An amazingly complex, delightfully human sci-fi epic
Cloud Atlas, a nearly three hour sci-fi epic based on the book of the same title featuring an anthology of stories from the past, present and future, filled me with mixed feelings when I walked into a screening at the Toronto International Film Festival in September. After all, the Wachowski brothers hadn’t made a good movie since The Matrix and co-director Tom Tykwer hadn’t made an international splash since Run Lola Run.
My expectations were therefore transformed by the incredible job done by the aforementioned trio of directors (side note: Larry Wachowski is now Lana), in what immediately became one of my favorite films of the year.
Packing an amazing, trippy science-fiction epic vibe, the film stars Tom Hanks, Halle Berry, Hugo Weaving, Jim Broadbent, Jim Sturgess, Susan Sarandon and Hugh Grant. The actors play multiple characters in elaborate makeup in six different story lines that travel back and forth in time.
The six threads of Cloud Atlas (which also refers to a musical piece, the Cloud Atlas Sextet), are the following: an 1860s tale about a man (Sturgess) traveling by boat across the Pacific, befriended by a greedy conman (Hanks); a tale set in 1931 about a talented young musician (Ben Whishaw) helping a famous composer (Broadbent) transcribe his current piece of music; a circa-1970s investigative reporter (Berry) looking into a murder and cover-up at a nuclear plant; a current tale about a publisher (Broadbent) with money problems plagued by a black gangster (Hanks); a futuristic Korea circa 2144 (with a set design right out of Blade Runner) in a tale about a rebellion doomed to failure; and a post-apocalyptic tale in Hawaii hundreds of years in the future featuring Hanks as a tribesman visited by one of the last survivors (Berry) of the modern world that no longer exists.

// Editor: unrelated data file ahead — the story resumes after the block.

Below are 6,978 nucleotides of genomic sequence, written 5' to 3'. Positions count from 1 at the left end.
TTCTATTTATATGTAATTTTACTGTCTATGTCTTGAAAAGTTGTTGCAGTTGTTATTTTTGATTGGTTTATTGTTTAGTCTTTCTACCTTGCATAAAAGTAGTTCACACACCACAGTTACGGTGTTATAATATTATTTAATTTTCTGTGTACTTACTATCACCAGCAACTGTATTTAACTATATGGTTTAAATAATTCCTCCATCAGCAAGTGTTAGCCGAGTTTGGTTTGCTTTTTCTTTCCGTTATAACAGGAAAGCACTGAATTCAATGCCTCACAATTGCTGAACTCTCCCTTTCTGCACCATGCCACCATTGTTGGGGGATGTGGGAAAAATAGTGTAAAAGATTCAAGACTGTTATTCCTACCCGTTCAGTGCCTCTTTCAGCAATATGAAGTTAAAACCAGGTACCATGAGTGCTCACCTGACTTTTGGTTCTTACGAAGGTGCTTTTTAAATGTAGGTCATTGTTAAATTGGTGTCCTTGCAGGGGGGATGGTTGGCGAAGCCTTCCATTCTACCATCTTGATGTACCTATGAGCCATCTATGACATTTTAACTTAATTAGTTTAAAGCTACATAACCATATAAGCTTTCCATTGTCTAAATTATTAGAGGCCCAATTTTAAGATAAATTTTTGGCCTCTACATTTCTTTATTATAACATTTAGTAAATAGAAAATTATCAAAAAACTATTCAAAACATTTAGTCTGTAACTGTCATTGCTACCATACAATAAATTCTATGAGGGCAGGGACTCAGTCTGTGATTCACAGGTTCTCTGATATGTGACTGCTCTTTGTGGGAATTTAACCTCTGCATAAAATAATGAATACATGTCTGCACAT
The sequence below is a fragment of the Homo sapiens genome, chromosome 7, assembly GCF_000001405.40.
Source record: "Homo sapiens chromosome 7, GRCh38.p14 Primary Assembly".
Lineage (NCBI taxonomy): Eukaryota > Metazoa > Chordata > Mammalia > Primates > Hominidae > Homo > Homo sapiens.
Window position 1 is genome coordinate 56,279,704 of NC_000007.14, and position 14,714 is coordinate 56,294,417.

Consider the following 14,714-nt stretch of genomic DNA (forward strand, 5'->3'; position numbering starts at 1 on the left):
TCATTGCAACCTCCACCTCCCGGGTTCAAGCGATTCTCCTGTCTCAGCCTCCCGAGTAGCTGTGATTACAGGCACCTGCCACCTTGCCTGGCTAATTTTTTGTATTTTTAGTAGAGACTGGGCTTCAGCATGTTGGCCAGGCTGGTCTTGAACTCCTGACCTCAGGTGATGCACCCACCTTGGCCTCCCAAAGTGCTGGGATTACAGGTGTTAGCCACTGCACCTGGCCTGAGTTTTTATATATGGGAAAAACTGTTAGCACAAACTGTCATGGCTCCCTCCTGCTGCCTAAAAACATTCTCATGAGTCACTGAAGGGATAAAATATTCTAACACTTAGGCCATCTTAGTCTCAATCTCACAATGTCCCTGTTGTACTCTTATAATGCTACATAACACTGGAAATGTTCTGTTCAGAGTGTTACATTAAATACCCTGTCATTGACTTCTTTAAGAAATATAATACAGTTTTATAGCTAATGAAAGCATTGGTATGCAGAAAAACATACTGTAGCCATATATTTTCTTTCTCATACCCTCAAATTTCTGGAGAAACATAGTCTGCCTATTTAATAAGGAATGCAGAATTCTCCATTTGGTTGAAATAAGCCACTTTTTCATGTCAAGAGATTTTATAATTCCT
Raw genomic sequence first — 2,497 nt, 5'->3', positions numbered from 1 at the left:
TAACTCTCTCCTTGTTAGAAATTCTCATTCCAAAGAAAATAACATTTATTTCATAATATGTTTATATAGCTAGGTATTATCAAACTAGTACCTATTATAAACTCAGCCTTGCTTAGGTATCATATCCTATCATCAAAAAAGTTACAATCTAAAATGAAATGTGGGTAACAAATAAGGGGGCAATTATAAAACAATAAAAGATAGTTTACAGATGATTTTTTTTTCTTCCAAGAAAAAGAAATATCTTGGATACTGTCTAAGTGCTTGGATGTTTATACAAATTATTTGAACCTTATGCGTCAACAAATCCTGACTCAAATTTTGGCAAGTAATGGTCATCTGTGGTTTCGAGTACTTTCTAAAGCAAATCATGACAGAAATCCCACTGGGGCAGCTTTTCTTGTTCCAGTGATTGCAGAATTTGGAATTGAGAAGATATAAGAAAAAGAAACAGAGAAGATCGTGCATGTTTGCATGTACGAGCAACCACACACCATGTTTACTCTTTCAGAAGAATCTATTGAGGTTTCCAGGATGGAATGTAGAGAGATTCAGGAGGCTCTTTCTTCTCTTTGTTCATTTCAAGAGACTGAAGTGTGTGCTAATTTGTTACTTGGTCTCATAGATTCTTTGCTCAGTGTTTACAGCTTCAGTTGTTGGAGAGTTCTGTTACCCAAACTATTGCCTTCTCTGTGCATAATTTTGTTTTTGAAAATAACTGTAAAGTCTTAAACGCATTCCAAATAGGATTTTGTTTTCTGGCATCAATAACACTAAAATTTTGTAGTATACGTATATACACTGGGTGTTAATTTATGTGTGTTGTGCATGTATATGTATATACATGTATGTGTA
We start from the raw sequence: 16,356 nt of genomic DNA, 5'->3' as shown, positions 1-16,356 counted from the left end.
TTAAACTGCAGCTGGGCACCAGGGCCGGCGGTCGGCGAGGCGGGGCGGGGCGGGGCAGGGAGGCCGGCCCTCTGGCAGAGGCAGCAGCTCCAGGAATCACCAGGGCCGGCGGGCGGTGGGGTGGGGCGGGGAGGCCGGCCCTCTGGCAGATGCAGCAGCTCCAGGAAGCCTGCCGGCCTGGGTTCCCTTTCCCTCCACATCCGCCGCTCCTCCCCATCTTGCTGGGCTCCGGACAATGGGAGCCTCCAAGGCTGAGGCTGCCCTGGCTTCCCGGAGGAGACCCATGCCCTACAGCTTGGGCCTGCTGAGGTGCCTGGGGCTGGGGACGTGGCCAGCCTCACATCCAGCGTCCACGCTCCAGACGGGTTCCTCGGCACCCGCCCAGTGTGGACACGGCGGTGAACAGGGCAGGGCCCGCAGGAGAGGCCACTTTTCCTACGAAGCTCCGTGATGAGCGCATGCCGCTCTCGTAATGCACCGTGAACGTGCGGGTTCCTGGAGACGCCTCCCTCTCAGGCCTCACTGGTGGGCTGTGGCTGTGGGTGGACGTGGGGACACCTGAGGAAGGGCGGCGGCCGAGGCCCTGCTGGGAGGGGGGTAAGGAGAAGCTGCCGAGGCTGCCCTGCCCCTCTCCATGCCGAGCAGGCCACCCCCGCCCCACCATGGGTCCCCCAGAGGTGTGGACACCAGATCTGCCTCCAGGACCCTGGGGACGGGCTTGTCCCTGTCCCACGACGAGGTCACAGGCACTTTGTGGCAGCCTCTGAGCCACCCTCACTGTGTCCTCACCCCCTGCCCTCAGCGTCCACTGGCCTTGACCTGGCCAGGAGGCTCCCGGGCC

The deeper we go, the more these different threads wind together into a tale of humanity’s flaws and the search for meaning in the universe. It is a lot funnier — in a good way — than the summation suggests. Often the problem with films that zip back and forth between different stories is that some of the tales are weaker than others and you get annoyed when the current engaging tale suddenly shifts to another story you don’t like at all. That was certainly not a problem with Cloud Atlas.
Despite the desire to play “where’s Waldo” and figure out which actors are which in the numerous make-up shifts (one of my favorites was Hugo Weaving as a nasty nurse at a prison-like nursing home), it will only be a minor distraction. These engaging stories and the brilliant way the trio of directors have pieced all these elements into a delightful whole is a cinematic magic trick that keeps on giving for 163 minutes.
While all the actors are terrific in parts both major and minor, Hanks is the central focus, the most obvious example of humanity’s best (the tribesman) and worst traits (the conman). This is a movie that demands multiple viewings, and should earn multiple Academy Award nominations.
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